The gauges ahead of the driver are a simple fare, with backlit dials surrounding the just-noted multi-info display, so if you want to be impressed by a digital interface as you’ll need to look to the right at the centre stack which gets a large touchscreen infotainment display complete with Android Auto and Apple CarPlay smartphone integration, Bluetooth phone and audio streaming, regular audio functions, the latter including satellite radio, plus more.
Just below is a single-zone automatic climate control interface that’s made easy to use thanks to large dials that accept winter gloves, while below that is a row of buttons for three-way heated front seats and even a heatable steering wheel rim. At the base of the centre stack is a large bin for storing your smartphone, with connections for a USB-A charge port and an auxiliary plug.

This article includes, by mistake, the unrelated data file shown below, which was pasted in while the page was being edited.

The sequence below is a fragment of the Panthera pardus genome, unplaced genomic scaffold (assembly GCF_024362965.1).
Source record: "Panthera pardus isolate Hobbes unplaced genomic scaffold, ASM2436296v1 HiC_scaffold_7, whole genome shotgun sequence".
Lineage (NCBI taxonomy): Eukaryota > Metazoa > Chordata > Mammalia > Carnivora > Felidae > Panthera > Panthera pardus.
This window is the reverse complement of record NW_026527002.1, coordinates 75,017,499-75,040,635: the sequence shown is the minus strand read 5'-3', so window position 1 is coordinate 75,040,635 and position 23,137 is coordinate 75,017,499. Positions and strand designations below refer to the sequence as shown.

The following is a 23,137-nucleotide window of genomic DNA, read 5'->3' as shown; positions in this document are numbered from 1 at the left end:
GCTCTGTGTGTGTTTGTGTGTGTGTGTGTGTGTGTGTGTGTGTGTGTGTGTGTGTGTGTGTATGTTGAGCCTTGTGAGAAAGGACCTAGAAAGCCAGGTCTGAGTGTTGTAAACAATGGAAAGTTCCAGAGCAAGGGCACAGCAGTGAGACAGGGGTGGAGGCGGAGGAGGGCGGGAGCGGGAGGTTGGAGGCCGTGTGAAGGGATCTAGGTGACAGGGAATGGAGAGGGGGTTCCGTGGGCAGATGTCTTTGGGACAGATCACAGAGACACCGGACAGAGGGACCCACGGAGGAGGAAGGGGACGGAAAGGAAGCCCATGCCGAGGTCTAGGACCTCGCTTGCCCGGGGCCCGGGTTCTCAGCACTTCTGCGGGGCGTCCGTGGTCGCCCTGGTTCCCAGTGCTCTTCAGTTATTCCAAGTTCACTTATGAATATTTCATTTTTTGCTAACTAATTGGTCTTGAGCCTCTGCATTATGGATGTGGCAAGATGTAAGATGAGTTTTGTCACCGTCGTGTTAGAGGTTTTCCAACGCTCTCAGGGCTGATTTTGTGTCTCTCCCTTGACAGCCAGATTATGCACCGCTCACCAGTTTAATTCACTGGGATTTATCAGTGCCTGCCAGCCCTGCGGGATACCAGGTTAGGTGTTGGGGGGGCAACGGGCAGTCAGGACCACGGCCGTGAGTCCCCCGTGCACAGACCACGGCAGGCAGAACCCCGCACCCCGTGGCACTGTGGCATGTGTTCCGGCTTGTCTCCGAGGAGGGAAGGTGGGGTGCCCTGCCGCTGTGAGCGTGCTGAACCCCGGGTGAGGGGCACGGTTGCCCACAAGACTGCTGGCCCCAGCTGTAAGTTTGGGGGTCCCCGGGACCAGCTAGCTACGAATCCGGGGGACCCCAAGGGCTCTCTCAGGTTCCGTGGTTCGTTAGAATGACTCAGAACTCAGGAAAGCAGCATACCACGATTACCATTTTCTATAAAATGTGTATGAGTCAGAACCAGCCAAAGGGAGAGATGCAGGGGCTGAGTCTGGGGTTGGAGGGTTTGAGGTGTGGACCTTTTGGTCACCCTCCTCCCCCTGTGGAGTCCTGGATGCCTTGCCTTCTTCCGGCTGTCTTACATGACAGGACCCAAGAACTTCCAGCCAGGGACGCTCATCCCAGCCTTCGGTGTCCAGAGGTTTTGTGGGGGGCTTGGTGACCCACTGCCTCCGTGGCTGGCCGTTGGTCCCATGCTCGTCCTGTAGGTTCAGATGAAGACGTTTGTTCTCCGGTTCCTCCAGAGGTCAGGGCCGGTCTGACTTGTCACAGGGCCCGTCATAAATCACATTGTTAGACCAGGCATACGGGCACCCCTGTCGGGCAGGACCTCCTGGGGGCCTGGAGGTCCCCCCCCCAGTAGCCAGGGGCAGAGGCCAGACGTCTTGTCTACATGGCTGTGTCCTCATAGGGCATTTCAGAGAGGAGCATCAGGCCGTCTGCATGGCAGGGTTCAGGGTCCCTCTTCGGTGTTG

Forward collision warning with automatic emergency braking is included in the top-line Accent, as is a powered glass sunroof, while features pulled up from lesser trims include the tilt-and-telescopic steering (an improvement over the tilt steering wheel in base trim), cruise control, front seat warmers and the 7.0-inch infotainment display noted earlier (the base model gets a 5.0-inch colour touchscreen), plus automatic on/off headlights, six-speaker audio (up from four speakers in base trim), keyless entry, and a rear seating area USB-A charging port from Preferred trim, the automatic transmission and Bluetooth mentioned before, plus power-adjustable and heated side mirrors, air conditioning and power windows from the Essential Comfort package, and lastly variable intermittent front wipers, six-way driver and four-way front passenger manually adjustable seats, plus power door locks from base Essential trim.